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This Bird Has Flown

By Ashleylister @ashleylister
This Bird Has FlownI wish I had some lovely story to tell you about raising a baby bird; one that had fallen out of its nest. How I’d rescued it, put it in a shoebox with tissue, fed it both night and day for several weeks until it was successfully released back into the wild. Sadly, I don’t have such a tale.In contemplating ‘this bird has flown’, strung together these four words conjure up a wide variety of imagery and meaning. Besides the literal meaning of a bird flying away, there are several other possibilities, the first being a metaphor for someone who has been bound to a place and then bravely strikes out into the unknown to discover a new life leaving the safety of the ‘nest’ behind i.e., a young person off to university. Then there’s the concept of an aeroplane likened to a bird transporting itself to some imagined exotic place. Thoughts trail to Sesame Street’s Big Bird on to flightless penguins and extinct dodo birds. There’s also the imagery of birds vacating caged prisons, finding freedom when the door’s left open, which brings me to my grandmother and her pet canary.Throughout my childhood every summer for three weeks we would spend time with my dad’s family. We would wake up, pile into the big blue Buick station wagon and make an 832-mile trek to upstate New York. Sometimes we would camp overnight, sometimes wake up around 3am and arrive around teatime the very same day.On these special visits to grandma’s house, I would often wake up early and have quiet time with her in her retro, very green Formica 1950s kitchen. She would make a sweet pie for the evening meal, often apple or rhubarb (fresh from the garden). During this time as she cooked, she would let her canary out of the cage. She would remove the cover, open the door and let it flap about the kitchen. In thinking about all this now, my grandma must have either clipped the bird’s wings or kept all the windows shut as her feathered beauty never did make a great escape from Mallery Street’s Alcatraz, not that I know of. However, this was not the case across the pond in England’s capital.Little green ring-necked parakeets thrive in London, over 30,000 of them. How these interlopers came to flourish in London and beyond is debateable. Seemingly the earliest sightings of this type of bird in Britain was in Dulwich in 1893 and Brixton in 1894 (1), perhaps escaped pets. Legend has it several escaped from the set of The African Queen in the mid twentieth century and helped to populate the west part of London with the growing numbers later moving into the warmer central part of the city.Canaries and parakeets are all part of the 200 to 400 billion different types of birds (2) worldwide that take part in a remarkable continuous cycle of egg laying and hatching, with attentive parents feeding hungry mouths leading to life’s adventure in the spreading of wings and flying the nest.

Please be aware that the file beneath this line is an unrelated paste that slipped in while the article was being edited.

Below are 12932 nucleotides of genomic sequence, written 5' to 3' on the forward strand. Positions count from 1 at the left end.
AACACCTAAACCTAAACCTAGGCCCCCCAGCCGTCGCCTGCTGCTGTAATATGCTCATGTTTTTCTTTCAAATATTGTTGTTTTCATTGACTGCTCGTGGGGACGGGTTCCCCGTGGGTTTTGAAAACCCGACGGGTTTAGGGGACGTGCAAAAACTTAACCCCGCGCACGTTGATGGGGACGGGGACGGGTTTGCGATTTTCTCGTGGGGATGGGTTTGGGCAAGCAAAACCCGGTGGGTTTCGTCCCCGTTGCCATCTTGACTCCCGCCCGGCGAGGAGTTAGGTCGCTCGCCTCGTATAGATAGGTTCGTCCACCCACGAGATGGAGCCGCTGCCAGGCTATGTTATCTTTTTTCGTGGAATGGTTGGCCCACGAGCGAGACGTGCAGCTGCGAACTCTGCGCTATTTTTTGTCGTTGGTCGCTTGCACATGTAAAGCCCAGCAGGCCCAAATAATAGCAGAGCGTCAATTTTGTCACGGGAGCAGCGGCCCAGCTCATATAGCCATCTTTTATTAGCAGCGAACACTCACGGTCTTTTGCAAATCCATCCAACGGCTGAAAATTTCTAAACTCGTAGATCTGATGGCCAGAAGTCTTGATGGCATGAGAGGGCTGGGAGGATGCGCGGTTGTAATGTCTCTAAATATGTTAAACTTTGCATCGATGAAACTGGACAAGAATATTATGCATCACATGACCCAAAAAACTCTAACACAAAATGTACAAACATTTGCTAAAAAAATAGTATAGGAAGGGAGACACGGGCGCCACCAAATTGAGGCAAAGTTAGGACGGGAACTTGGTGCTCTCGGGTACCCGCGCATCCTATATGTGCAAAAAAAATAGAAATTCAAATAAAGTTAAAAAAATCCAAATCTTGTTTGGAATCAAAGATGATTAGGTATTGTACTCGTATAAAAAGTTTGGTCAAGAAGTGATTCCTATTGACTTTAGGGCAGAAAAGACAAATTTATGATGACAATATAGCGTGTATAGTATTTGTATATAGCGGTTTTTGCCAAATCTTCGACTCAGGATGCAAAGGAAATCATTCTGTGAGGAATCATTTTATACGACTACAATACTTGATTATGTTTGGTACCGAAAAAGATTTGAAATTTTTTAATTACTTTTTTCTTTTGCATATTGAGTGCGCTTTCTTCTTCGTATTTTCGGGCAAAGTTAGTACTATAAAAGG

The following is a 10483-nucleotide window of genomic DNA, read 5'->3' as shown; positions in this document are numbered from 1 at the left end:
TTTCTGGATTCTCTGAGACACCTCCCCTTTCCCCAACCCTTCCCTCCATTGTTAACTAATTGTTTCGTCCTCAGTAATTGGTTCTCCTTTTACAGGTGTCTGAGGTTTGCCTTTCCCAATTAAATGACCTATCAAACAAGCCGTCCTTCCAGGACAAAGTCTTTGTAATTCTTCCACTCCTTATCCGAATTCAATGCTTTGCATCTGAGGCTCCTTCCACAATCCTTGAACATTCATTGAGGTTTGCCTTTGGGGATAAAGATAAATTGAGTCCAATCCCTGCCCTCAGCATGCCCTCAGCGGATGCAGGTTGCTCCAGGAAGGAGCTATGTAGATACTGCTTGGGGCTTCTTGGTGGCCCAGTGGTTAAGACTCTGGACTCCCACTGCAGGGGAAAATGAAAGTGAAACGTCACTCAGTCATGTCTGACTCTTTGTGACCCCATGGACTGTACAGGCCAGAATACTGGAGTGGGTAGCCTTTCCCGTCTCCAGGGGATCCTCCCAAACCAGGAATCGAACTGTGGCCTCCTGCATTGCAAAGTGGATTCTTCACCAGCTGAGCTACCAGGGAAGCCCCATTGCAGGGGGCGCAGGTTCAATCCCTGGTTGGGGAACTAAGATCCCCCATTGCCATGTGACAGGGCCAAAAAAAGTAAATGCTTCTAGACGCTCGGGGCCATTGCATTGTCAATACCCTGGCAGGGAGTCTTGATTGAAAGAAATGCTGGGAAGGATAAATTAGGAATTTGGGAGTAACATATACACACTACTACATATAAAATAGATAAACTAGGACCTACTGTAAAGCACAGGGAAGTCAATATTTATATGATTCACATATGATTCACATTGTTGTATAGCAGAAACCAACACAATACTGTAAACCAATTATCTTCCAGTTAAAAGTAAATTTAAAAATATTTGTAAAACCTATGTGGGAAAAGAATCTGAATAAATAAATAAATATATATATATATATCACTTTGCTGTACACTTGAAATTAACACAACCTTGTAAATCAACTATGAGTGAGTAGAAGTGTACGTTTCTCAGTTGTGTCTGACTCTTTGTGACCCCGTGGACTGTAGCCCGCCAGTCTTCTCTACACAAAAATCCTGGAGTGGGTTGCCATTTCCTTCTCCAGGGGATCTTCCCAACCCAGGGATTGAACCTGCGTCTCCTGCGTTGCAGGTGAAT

Empty Nest
the empty nest hangs
on the brick wall held
useless in cool shade
mud and sticks – life’s blood
swirling motionless
defies gravity
once a cradling refuge
the vacant nest abandoned
now covered in spider’s web
sticky silky threads suspend
dead fragments trapped
floating time
reaching up I stretch
spreading weary wings
clearing bleary eyes
leaving emptiness
heart filled to the brim
with sun’s golden breath
struggle - launching – push
catching wind to sail
free – released to fly
Thank you for reading, 
Kate đŸ˜Š
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